Our machine shop has also been re-located as part of the business move to Rugby, we anticipate the machines will be operational around mid December. Orders placed which include custom bore sizes and tapped holes will be processed as soon as the machines are spinning again.
Pololu’s Orangutan robot controllers are combinations of microcontrollers and additional hardware useful for controlling robots. All Orangutans feature Atmel AVR microcontrollers, multiple H-bridges for direct control of DC motors, and most units have integrated LCD displays. All units except the Orangutan X2 require external programmers such as Atmel’s AVRISP or the Pololu Orangutan USB programmer (see 3805-040 below). We also stock Pololu's range of motor speed controllers for where you do not require the programmability of the Orangutan.
The Orangutan family currently has four members:
* Orangutan is the original Pololu robot controller based on a mega8/168 microcontrollers and LB1836M dual motor driver that can deliver up to 1 A peak. The operating voltage is 5-10 V.
* Baby Orangutan packs the same basic hardware as the original Orangutan into a familiar 24-pin DIP-size package. This is the only Orangutan product without explicit LCD support, but an LCD can be connected externally. The Baby Orangutan is available with a mega48 or a mega168 microcontroller.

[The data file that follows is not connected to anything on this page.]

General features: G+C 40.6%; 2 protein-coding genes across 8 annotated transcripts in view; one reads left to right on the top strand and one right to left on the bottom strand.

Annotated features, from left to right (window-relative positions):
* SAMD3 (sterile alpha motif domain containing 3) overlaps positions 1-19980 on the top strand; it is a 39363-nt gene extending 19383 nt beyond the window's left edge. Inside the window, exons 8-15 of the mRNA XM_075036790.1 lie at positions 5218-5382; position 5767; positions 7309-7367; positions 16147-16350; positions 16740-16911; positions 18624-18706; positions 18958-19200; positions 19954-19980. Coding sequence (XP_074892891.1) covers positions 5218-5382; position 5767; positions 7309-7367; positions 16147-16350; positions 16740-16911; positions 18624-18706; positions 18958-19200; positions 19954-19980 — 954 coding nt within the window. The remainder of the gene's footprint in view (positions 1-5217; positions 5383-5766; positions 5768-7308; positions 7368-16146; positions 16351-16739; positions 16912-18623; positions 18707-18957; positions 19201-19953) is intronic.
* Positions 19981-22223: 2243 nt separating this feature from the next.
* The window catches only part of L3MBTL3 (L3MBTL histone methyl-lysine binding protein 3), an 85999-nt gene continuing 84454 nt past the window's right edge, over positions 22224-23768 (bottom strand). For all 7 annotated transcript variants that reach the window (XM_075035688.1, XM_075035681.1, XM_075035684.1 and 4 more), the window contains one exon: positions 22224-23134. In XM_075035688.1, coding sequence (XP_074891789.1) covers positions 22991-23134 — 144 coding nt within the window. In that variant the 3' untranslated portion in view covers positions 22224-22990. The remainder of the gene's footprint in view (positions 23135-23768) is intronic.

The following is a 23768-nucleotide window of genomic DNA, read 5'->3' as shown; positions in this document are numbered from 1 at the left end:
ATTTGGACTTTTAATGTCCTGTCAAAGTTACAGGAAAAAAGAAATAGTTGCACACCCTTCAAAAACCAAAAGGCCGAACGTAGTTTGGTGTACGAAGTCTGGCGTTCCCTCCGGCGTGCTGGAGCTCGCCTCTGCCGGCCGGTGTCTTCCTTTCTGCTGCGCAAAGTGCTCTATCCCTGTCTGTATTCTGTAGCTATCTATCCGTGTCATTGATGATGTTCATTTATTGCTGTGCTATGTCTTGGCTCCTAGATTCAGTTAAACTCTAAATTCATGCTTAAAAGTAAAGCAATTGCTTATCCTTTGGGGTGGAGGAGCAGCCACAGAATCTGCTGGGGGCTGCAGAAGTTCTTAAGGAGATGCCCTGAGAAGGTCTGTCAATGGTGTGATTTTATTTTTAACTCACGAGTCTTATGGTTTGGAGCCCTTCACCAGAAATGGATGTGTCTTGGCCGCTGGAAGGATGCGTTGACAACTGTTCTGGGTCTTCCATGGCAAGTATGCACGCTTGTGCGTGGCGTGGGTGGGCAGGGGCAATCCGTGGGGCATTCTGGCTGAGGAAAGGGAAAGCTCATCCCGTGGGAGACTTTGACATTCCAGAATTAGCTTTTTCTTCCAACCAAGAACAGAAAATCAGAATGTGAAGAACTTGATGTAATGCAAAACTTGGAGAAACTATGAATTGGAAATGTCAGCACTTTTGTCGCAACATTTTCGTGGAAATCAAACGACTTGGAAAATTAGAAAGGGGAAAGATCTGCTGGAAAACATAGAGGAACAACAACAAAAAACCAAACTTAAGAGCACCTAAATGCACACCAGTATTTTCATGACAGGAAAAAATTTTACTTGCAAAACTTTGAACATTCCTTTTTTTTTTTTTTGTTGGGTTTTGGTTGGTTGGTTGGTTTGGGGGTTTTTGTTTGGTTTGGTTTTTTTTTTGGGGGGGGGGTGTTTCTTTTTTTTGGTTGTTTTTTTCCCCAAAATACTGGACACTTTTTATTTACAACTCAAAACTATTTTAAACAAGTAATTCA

* Orangutan X2 is by far the most powerful Orangutan, and it is intended for small and medium-sized robots. The design features a dual-AVR architecture that leaves a mega644 microcontroller almost completely available to the user while taking care of low-level motor control tasks on the pre-programmed mega168, which also doubles as a programmer for the master processor. A stacked motor driver PCB allows the compact integration of beefy motor drivers that can deliver hundreds of watts. The Orangutan X2 is available with the VNH2SP30 or VNH3SP30 motor drivers and with or without a 4-line x 20-character LCD.
* Orangutan LV-168 is similar to the original Orangutan but redesigned for low-voltage (2.5-5.5 V) operation. A step-up regulator provides 5 V to the microcontroller (and your sensors) while a pair of discrete, low-voltage H-bridges replace the original LB1836M motor driver to deliver up to 2 A continuous to get the most power out of low-voltage motors.
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